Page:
Windows Vista Ultimate

Cumulative time zone update for Microsoft Windows operating systems

Important This update supersedes and replaces update KB931836, released in January 2007. This update also includes additional time zone changes that were signed in to law after update KB931836 was created. Customers who have already deployed update KB931836 should evaluate whether any of the five specific time zone changes that are addressed in the update described by this Microsoft Knowledge Base (KB) article merit deploying this update immediately. If systems are not directly affected, you can schedule deployment at the next available opportunity. We recommend that all customers standardize on the most current Windows cumulative time zone update to guarantee the consistency of the time zone database on all systems.


INTRODUCTION

The update that this article describes changes the time zone data to account for daylight saving time (DST) changes in several countries, as outlined. This update also includes other DST-related changes, time zone-related changes, and settings-related changes. Some of these changes will occur in 2007. Some of these changes have occurred since the products that are listed in the "Applies to" section were originally released.




Update is available that improves the compatibility and reliability of Windows Vista

INTRODUCTION
This update resolves some compatibility issues and reliability issues in Windows Vista. By applying this update, you can achieve better reliability and hardware compatibility in various scenarios.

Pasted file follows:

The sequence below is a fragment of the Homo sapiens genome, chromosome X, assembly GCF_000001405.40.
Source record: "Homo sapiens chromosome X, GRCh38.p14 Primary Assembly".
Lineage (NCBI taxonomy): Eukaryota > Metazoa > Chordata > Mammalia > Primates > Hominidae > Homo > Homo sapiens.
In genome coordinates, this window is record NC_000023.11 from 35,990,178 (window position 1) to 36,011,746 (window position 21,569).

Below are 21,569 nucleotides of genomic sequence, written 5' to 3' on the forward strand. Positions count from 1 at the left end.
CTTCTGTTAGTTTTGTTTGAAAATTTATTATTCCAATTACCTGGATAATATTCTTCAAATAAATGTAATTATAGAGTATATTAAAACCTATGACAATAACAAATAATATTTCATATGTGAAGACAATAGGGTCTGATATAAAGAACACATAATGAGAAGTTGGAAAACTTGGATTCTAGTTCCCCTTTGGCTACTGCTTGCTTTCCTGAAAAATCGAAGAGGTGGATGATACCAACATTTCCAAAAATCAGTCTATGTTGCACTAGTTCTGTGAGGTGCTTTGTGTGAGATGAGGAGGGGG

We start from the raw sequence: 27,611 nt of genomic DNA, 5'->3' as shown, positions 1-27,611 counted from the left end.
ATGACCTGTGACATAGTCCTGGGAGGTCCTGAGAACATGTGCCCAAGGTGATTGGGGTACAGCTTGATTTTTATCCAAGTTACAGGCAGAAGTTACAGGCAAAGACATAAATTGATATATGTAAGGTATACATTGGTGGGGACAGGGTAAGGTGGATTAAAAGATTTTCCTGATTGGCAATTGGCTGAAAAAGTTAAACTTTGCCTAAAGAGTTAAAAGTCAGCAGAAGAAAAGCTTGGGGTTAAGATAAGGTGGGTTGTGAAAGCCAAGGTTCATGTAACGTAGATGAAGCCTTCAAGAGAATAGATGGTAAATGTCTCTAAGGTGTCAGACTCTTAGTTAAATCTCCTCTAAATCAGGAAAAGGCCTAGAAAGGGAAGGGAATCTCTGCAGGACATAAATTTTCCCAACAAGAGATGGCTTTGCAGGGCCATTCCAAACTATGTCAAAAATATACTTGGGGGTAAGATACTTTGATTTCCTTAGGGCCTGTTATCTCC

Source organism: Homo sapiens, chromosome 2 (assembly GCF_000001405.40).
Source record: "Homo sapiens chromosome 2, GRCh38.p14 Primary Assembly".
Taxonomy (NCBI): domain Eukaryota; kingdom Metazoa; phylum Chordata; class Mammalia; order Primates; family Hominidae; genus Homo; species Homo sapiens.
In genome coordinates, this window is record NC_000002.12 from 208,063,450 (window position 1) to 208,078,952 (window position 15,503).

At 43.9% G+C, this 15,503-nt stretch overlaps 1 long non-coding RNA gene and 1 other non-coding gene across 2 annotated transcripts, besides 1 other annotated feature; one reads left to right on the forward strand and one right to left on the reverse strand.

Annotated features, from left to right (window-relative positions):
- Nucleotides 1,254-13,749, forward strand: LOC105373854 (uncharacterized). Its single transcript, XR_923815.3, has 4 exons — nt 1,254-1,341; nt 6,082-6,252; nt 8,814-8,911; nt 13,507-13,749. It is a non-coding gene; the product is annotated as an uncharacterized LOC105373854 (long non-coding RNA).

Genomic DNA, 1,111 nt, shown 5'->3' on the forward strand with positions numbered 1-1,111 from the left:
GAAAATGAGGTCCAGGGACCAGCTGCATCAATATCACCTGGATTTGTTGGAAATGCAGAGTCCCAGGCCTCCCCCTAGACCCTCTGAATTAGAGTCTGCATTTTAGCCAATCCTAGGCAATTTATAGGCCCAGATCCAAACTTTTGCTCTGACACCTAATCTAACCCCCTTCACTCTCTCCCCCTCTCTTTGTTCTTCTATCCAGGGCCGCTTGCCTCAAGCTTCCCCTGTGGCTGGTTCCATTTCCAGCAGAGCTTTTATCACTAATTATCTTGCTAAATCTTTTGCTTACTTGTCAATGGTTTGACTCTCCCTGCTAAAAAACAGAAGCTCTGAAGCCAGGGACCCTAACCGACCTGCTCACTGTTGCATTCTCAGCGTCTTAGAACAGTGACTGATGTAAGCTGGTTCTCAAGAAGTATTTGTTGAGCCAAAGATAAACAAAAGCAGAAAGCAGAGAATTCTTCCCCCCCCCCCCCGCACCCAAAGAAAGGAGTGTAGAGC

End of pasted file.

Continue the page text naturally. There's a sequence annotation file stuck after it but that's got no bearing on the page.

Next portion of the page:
The computer stops responding, and you receive a "Display driver stopped responding and has recovered" error message. You can restart the computer only by pressing the computer's power button.
The computer stops responding or restarts unexpectedly when you play video games or perform desktop operations.
The Diagnostic Policy Service (DPS) stops responding when the computer is under heavy load or when very little memory is available. This problem prevents diagnostics from working.
The screen goes blank after an external display device that is connected to the computer is turned off. For example, this problem may occur when a projector is turned off during a presentation.
There are stability issues with some graphics processing units (GPUs). These issues could cause GPUs to stop responding (hang).
Visual appearance issues occur when you play graphics-intensive games.
You experience poor playback quality when you play HD DVD disks or Blu-ray disks on a large monitor.
Applications that load the Netcfgx.dll component exit unexpectedly.
Windows Calendar exits unexpectedly after you create a new appointment, create a new task, and then restart the computer.
Internet Connection Sharing stops responding after you upgrade a computer that is running Microsoft Windows XP to Windows Vista and then restart the computer.